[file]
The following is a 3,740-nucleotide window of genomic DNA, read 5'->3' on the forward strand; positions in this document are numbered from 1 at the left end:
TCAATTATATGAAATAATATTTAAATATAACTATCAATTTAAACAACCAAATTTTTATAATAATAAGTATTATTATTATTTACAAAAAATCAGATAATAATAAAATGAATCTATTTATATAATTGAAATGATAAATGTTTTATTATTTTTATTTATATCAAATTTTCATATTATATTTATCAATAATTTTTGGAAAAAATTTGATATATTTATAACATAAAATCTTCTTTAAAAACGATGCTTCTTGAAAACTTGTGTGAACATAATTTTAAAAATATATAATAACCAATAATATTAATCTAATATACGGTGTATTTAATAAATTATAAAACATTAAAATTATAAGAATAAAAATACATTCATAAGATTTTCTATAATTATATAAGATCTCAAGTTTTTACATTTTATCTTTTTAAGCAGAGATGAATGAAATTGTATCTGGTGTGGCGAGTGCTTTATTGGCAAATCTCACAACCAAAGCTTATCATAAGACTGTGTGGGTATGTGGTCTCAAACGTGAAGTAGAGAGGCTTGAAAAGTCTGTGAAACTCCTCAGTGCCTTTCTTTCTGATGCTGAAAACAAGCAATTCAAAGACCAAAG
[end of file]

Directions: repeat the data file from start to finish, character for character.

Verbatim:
The following is a 3,740-nucleotide window of genomic DNA, read 5'->3' on the forward strand; positions in this document are numbered from 1 at the left end:
TCAATTATATGAAATAATATTTAAATATAACTATCAATTTAAACAACCAAATTTTTATAATAATAAGTATTATTATTATTTACAAAAAATCAGATAATAATAAAATGAATCTATTTATATAATTGAAATGATAAATGTTTTATTATTTTTATTTATATCAAATTTTCATATTATATTTATCAATAATTTTTGGAAAAAATTTGATATATTTATAACATAAAATCTTCTTTAAAAACGATGCTTCTTGAAAACTTGTGTGAACATAATTTTAAAAATATATAATAACCAATAATATTAATCTAATATACGGTGTATTTAATAAATTATAAAACATTAAAATTATAAGAATAAAAATACATTCATAAGATTTTCTATAATTATATAAGATCTCAAGTTTTTACATTTTATCTTTTTAAGCAGAGATGAATGAAATTGTATCTGGTGTGGCGAGTGCTTTATTGGCAAATCTCACAACCAAAGCTTATCATAAGACTGTGTGGGTATGTGGTCTCAAACGTGAAGTAGAGAGGCTTGAAAAGTCTGTGAAACTCCTCAGTGCCTTTCTTTCTGATGCTGAAAACAAGCAATTCAAAGACCAAAG